A focused approach
We approached this project with three key characteristics in mind. Of course, the project should be handled in an Agile manner, true to our name. Both us and Stad Oostende also wanted to focus on the business side and the perspective of a civilian as guiding principles.
Working from the business side made the most sense for us because we are experts at analysing and improving business processes, data, and resources. We did not focus on any applications, but on the necessary capabilities to reach the project’s overall goal.
Of course, the Agile way of working is inherently linked to a client-focused (or in this case, citizen-focused) perspective. Both principles are all about adding value for the end user. For every decision we had to make in this project, we asked ourselves two questions.
- Does this change in the services make the citizens’ lives easier?
- Is the consequence noticeable enough to justify the required work and resources?
Because we work using an Agile project approach, we could verify the impact of each decision after each iteration of our digital transformation roadmap. For example, if the city decided to rework their invoicing service by adopting a new application, we could help them check if this change would improve the user experience while the project was ongoing.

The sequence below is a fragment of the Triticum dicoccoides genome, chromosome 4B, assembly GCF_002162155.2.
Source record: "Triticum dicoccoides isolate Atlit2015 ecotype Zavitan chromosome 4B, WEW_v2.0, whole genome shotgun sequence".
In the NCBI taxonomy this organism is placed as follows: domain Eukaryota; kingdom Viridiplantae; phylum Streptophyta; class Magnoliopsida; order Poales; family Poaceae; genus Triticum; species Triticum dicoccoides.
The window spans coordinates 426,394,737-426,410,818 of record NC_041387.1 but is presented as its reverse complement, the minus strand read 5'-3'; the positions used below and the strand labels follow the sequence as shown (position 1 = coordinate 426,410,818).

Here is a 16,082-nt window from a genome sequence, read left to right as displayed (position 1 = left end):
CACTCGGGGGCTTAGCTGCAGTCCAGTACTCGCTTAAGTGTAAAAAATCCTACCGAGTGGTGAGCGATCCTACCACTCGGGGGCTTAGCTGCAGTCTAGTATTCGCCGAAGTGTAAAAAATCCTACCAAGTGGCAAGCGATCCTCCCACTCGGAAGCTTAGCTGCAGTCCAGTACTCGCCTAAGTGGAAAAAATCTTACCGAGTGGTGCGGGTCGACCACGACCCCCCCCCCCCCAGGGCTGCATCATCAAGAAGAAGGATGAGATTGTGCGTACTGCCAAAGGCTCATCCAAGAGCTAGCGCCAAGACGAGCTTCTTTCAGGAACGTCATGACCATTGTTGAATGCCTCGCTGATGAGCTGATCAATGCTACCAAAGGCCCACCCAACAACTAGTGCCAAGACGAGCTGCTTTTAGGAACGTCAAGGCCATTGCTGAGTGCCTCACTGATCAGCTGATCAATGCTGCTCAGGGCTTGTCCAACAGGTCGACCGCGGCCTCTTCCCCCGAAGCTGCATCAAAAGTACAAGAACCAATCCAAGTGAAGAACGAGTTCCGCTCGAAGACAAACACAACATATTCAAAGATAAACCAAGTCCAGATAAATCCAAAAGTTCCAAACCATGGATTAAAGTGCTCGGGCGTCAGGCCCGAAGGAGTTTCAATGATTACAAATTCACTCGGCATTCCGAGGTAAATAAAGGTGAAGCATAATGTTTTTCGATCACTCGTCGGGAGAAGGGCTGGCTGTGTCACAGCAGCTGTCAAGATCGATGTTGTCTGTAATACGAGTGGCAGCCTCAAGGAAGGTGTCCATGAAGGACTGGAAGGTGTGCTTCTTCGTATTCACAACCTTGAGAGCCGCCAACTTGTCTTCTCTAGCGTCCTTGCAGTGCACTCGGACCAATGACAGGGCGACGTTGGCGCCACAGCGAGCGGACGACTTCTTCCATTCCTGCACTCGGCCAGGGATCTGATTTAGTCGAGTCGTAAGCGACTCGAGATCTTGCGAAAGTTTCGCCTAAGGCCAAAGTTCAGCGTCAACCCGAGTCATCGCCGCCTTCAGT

Automating the inner workings of Stad Oostende is of course worth investing in by itself, but to really have a lasting impact, these changes should lead to a noticeable difference for its stakeholders. Thanks to their new digitalisation strategy, the city can now identify and assess the necessary tools to successfully complete their preferred projects.
A reference architecture for other Flemish cities
Thanks to Cronos Public Services (CPS) acting as a catalyst, we could prove the experience of Agile Architects and the Cronos Group in advising other institutes of the Flemish government on digital transformation projects. Agile Architects didn’t start out as a company with a focus on local government, so we appreciate the facilitating role of CPS during our initial talks.
We started this project with the express intent of creating a reusable reference architecture that could act as a partially filled in canvas for other Flemish cities. To ensure reusability, we used the beleids- en beheerscyclus (BBC) during our as-is analysis. The BBC is a comprehensive system to help Flemish local governing bodies plan, register and evaluate their multi-year plans for innovations. It includes everything from policy goals and actions to guidelines for their interim reports and annual accounts.
Thanks to our thorough analysis and experience for Stad Oostende, we can now help other Flemish cities and local governments much quicker with our reference architecture. We are excited to see which other digital building blocks and transformation roadmaps for digitalisation strategies we can help define.